One afternoon in Ulaan Baatur, Otgoo invited my husband and me to a traditional Mongolian feast. Otgoo, a friend of our host family, had given us tours of little known temples; she’d helped us bargain for belt buckles in Naran Tuul, an enormous outdoor market. Young and fashionable, she’d even brought us to her favorite nightclub—a slick bar where, at the stroke of midnight, a pair of teenagers emerged in 1950s costumes and performed a choreographed swing dance to “I’ve Had The Time of My Life.” She was, in short, an excellent guide. So naturally we said yes.
“Good,” Otgoo said, as we nodded from the back seat. “We will get a sheep.”
Her phrasing—“get a sheep” instead of “buy some meat” —should have set off warning bells. But even if I’d realized what she was saying, I still would have accepted her invitation. We were in Mongolia, after all.
Peter and I had been traveling for several months by that point, and I’d gotten used to lugging around an entire backpack filled with diabetes supplies. I’d also gotten used to dealing with an unpredictable diet filled with potential blood sugar disasters: meat-stuffed Lithuanian pastries, French crepes, Russian dumplings, emergency ramen noodles — I’d somehow bolused for them all. But Mongolia was proving to be a particular challenge, thanks to two factors: 1. Mongolians really like fried foods, and 2. Other than fried food, I really do not like Mongolian cuisine.
Even if you’re not diabetic, Mongolian food is not for the faint of heart. Strongly influenced by the country’s nomadic culture, it tends to be seasonal and animal-based: dairy products in the summer, and lots of meat and fat in the winter. Nomads, who move their gers at least twice a year, don’t usually plant crops, and often view vegetables with suspicion—a food more appropriate for livestock than for people.
Up to that point, our most notable Mongolian culinary experience had been drinking a nomadic staple called airag, which translates to “fermented horse milk.” We’d also tried some other nomadic treats, such as aaruul—rock-hard dried cheese curds that taste like parmesan that’s done hard time in a barnyard—and Mongolian milk tea, a weak concoction of low-grade black tea, milk and salt. (Luckily, we’d avoided boodog, a goat or marmot carcass stuffed with hot stones and then blowtorched—a bold dish for a country that has outbreaks of marmot plague.) But even the experience of drinking spoiled horse milk out of a 55-gallon, unrefrigerated barrel did not prepare us for the meal we were about to experience.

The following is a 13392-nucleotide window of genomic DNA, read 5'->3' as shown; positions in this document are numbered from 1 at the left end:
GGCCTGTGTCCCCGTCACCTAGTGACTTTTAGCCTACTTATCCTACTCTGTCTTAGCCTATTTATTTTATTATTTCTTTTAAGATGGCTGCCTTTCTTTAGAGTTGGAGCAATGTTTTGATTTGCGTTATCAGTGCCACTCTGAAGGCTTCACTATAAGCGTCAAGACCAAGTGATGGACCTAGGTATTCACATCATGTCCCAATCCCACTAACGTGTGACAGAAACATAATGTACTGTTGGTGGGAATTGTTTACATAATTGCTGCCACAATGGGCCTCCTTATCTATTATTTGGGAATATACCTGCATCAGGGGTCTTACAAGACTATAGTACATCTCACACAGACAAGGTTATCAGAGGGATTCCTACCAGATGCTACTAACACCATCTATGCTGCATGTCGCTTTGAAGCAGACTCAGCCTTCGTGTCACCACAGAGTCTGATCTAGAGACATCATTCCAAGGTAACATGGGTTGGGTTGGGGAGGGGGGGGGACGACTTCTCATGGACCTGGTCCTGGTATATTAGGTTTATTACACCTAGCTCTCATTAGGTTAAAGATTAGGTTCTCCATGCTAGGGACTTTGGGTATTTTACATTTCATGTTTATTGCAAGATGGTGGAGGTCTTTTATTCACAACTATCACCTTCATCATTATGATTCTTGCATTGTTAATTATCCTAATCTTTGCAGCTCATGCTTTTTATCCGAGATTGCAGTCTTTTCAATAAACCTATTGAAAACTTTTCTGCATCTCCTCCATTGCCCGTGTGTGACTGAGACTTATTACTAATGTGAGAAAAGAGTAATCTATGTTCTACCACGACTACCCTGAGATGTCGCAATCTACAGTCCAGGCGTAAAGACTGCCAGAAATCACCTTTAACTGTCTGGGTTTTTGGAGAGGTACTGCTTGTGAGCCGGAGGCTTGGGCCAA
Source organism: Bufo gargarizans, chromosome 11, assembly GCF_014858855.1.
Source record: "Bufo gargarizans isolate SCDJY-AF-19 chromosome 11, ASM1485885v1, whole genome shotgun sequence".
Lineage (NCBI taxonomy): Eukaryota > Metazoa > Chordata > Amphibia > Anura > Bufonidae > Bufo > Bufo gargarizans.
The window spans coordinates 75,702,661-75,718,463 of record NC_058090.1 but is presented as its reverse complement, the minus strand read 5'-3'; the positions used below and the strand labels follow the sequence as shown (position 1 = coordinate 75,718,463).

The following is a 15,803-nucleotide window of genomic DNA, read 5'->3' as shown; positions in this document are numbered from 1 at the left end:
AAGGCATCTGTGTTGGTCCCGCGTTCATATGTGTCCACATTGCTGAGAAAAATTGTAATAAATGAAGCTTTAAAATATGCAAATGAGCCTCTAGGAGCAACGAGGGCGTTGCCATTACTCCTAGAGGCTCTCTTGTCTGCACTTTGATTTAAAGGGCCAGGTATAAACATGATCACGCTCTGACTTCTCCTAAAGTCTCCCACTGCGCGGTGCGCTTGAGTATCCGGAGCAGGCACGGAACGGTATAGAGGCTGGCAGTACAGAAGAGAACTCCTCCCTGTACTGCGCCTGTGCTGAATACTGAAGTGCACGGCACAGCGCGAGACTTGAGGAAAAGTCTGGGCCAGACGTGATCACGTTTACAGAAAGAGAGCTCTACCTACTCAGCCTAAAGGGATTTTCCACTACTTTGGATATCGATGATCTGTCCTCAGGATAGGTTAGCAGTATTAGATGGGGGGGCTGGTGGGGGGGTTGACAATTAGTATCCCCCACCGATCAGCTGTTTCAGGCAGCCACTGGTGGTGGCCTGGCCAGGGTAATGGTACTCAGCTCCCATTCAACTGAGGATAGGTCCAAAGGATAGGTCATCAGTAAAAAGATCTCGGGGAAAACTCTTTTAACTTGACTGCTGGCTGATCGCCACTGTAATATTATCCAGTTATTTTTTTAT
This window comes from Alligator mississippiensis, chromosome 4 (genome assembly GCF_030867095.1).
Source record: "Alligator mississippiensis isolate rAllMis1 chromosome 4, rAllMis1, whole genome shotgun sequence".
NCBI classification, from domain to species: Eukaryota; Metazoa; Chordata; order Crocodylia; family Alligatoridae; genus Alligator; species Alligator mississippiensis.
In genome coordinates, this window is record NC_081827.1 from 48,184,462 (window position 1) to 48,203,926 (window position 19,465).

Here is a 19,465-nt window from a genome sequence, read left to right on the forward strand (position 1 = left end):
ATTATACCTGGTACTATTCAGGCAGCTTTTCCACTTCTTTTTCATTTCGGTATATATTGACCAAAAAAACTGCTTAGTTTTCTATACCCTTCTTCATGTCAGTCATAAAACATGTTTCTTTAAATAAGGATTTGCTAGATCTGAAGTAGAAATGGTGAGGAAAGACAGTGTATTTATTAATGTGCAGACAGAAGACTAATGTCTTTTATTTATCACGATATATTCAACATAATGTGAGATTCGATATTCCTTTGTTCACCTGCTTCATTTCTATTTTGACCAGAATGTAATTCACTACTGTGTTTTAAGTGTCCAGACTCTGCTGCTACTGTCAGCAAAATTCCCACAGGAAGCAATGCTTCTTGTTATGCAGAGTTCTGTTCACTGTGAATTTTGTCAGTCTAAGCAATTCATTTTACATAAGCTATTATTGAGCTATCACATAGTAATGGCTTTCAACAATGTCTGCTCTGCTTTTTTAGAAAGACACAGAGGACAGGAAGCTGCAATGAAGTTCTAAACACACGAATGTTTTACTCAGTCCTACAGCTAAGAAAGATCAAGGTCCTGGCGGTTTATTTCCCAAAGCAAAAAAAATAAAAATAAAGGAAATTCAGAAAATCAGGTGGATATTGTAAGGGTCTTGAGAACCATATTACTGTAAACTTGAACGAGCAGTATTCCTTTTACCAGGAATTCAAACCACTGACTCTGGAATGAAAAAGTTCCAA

Several days after the invitation, Otgoo, Peter, and I set out to meet some of our host family’s relatives. A driver took us to the outskirts of the city, where the concrete buildings of central Ulaan Baatur gradually gave way to dirt roads, wooden houses and white gers—traditional round, felt tents in which many Mongolians still live. Plumes of smoke wafted upwards from wood-burning stoves, and outhouses sat in many of the yards. We turned down a narrow, bumpy street and pulled onto the grass outside a home that was indistinguishable from its neighbors except for one important feature: a sheep, alone, tied to the fence, and very much alive. With a black muzzle and cute, droopy ears, it was the type of creature you might find at a petting zoo. But its frightened posture indicated that it knew this was not what its future held.
“There it is!” said Otgoo, happily. Then, in a high-pitched voice, presumably of the sheep: “Peter and Catherine, I am waiting for you!”
Now, I knew from Otgoo’s original invitation that the food for the feast was not likely to come plastic-wrapped. And I think it’s important to connect animal products, especially meat, to the creatures that provided them. But I’m a city-dweller, not a farmer, which means that aside from a one-time experience eating roadkill, I don’t encounter my bacon until it’s arrived at the grocery store. Standing face-to-face with the creature that would soon become my dinner made me realize that everyone has a line of how close they really want to get to their meat—and mine falls somewhere between lamb kofta and the animal that stood before us in the yard.
After welcoming us inside, the man of the house picked up his knife. It was a small knife, similar in size to what I’d use to slice a peach, and was barely noticeable in his hand as he pushed open the door and walked toward the fence. Meanwhile, the female family members disappeared into the kitchen—women don’t usually witness the killing, Otgoo told me. I started to follow her, but then turned around. I felt that I needed to watch—not just out of respect for the sheep, for whose death I was indirectly responsible, but out of support for Peter. Male guests weren’t just allowed to see the slaughter; they were expected to participate.
I stood in the doorway as our host dragged the sheep to the middle of the yard. With Peter holding one rear leg and the family’s driver holding the other, he plopped the sheep on its haunches and ripped out tufts of fur from its stomach— a pre-surgery shave. Then he cut a deep incision just under its ribs and plunged his arm elbow-deep into its chest.
In Mongolia, blood is considered a valuable food that should not be wasted. Hence their preferred method of slaughter: cut a hole under the ribcage and, with your arm deep inside the animal’s body, use a finger to sever the aorta. The heart, unaware of what’s happened, continues to pump blood into the chest cavity until the animal dies. It is difficult to watch—especially if, like me, you mistakenly believe the goal is to actually pull out the heart, Temple of Doom-style, and thus feel horrified when your host’s arm emerges empty-handed. But as grisly as the technique may sound, it is surprisingly efficient: within ten seconds, the sheep was dead.